Xuereb on worker shortage
Holdings Chairman, Angelo Xuereb, speaking to The Business Times highlighted
the employment woes currently facing the construction industry.
Given todays circumstances, Mr Xuereb warns that the situation
will only be aggravated with the onset of government and private projects
both already underway and in the pipeline.
He explained that, while preference is always given to Maltese workers,
if this shortage continues, the industry would have no other option
but to turn to foreign workers.
He explains, "However, we have to remember the employment of a
few foreigners in the construct industry will serve to generate work
to the related trades, where many Maltese work."
Mr Xuereb cites among the problems in securing local workers to work
in the industry the fact that such workers are migrating to other industries,
successive administrations bid to increase the standard of living,
new construction systems that Maltese workers are not trained to use
and the fact that construction trade training in schools is in a state
of utter neglect.
He explains that these difficulties are being faced by all the main
contractors operating in Malta's construction industry.
He explains, "The decrease in construction activity which has been
witnessed over the last five years resulted in construction workers
migrating to other industries. Now that the industry is picking up momentum
once more, this movement of labour supply is being felt."
Explaining his views on how each successive administration has endeavoured
to increase the standard of living for the citizens, Mr Xuereb emphasises
that youths are therefore being automatically attracted to jobs in other
"As happened in other developed countries, Malta is now facing
the situation where low-income trades have to be supplied with foreign
workers. Furthermore, parents usually do not wish to see their children
joining the industry of hardship, the label given by many
to the construction industry.
However, technology itself has compounded the problem in that great
improvements in tools and construction systems have been achieved during
the last few years. According to Mr Xuereb, "We now have the situation
where large contractors have invested significant sums in new systems
but there are no local workers trained to work on these systems, especially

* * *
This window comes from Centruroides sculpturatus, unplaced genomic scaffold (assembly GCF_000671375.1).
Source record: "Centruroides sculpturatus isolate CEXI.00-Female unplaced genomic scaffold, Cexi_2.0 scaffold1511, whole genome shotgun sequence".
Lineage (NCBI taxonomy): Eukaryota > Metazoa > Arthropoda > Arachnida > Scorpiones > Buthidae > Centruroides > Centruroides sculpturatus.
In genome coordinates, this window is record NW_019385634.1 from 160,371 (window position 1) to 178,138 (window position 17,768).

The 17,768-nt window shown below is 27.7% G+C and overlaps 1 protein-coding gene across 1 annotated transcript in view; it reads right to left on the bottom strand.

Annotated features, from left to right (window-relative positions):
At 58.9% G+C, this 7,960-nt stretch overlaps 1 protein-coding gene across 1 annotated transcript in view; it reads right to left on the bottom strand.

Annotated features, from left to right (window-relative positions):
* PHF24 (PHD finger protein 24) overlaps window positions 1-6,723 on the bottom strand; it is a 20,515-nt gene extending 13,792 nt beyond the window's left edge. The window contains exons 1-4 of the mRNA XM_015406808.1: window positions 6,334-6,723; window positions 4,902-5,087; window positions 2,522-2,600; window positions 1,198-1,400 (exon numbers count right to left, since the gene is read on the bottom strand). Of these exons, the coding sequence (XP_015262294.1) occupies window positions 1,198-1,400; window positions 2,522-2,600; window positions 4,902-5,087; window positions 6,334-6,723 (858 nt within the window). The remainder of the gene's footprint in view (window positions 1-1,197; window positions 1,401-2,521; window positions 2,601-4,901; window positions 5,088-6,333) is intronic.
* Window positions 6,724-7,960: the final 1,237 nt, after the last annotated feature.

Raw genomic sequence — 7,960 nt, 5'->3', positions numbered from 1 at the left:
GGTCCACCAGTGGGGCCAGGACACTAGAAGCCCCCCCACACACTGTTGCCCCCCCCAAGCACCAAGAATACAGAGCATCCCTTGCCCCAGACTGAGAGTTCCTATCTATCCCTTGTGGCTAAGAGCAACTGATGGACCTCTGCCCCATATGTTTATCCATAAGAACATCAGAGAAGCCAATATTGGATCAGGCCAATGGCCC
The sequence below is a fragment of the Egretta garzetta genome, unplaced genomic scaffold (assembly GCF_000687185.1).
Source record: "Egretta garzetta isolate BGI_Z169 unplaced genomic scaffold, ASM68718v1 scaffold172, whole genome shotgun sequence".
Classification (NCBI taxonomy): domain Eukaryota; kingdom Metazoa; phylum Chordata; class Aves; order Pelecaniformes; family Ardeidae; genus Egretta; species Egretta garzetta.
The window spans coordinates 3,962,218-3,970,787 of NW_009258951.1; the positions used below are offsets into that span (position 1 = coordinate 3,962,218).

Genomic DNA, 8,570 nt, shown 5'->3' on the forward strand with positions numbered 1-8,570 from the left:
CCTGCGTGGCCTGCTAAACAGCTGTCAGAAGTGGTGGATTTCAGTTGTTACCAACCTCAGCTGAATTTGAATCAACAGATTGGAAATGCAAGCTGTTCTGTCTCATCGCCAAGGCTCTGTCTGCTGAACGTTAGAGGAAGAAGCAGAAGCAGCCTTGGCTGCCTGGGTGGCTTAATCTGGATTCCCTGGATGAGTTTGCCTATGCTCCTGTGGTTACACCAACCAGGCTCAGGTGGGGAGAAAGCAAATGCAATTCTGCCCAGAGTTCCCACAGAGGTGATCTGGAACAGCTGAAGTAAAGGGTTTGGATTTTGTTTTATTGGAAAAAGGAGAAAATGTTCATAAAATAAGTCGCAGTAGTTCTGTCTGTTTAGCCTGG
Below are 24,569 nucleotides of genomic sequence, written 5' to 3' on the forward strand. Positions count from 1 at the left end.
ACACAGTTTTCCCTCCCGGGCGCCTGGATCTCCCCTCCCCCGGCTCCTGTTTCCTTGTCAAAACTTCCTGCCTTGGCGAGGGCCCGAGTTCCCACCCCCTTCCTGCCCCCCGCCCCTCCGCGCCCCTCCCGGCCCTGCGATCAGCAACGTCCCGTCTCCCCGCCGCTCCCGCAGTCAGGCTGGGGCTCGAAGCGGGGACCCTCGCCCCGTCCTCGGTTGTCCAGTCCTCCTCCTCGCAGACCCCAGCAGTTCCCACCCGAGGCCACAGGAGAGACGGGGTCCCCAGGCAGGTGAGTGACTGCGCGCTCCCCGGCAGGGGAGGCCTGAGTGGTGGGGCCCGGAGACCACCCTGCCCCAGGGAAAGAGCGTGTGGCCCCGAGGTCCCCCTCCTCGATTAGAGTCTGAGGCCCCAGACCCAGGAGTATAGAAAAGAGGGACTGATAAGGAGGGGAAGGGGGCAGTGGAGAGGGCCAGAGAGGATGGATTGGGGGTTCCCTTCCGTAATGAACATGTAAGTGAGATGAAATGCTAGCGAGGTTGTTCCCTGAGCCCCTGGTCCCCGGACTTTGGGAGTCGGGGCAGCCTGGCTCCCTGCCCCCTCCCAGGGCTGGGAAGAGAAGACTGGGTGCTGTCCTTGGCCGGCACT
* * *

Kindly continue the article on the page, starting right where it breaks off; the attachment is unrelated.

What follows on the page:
form work. We must therefore import foreign workers to work on these
systems and at the same time to transfer their know-how to local workers.
"The shortage in local construction workers is already being felt
today. This shortage will aggravate further when large infrastructural
projects, such as Cottonera, Manoel Island and Tigne', the Sea Passenger
Terminal and the Valletta City Gate, get in full swing. There are also
a number of large private developments in the pipeline."
Mr Xuereb contends that training in the construction trades is currently
in utter neglect without a single person being trained at school to
take up work in construction. He explains, "We encourage that there
should be more training. The Federation of Building and Civil Engineering
Contractors (FOBC) is currently working closely with the Employment
and Training Corporation (ETC) to create the type of training needed
in the construction industry. We encourage youths to join this industry
which has changed a lot for the better during recent years."
"There is also a great shortage in qualified personnel in the construction
industry. In this regard, the University of Malta should consider the
creation of courses to produce graduates in project management construction
management and other similar careers.
"The industry will then at least be able to find qualified persons
and not have to rely mostly on workers we have come up through the ranks
over a long number of years."
Making reference to the now infamous interviewing incident at the ETC,
he explains, "The scarcity in the supply of local construction
workers was confirmed during the last few weeks when together with other
main contractors, we interviewed 590 unemployed persons registering
at the ETC to find work in the construction industry.
"The outcome of the interviews was as follows: 177 did not even
bother to attend the interview, 252 were found to be unsuitable for
work in the construction industry, while the remaining 161 could be
considered to take up work in this industry. Together with the other
contractors, we are now gradually sending for those identified as possibly
being appropriate for the construction industry to assess better their
Unfortunately we are encountering the same problems we met during the
initial interviews once more, i.e. many just do not turn up or state
that they do not want work in the construction industry. At the end
of the whole process we hope to find a handful of persons really willing
to give the construction industry a try, at least!"David Lindsay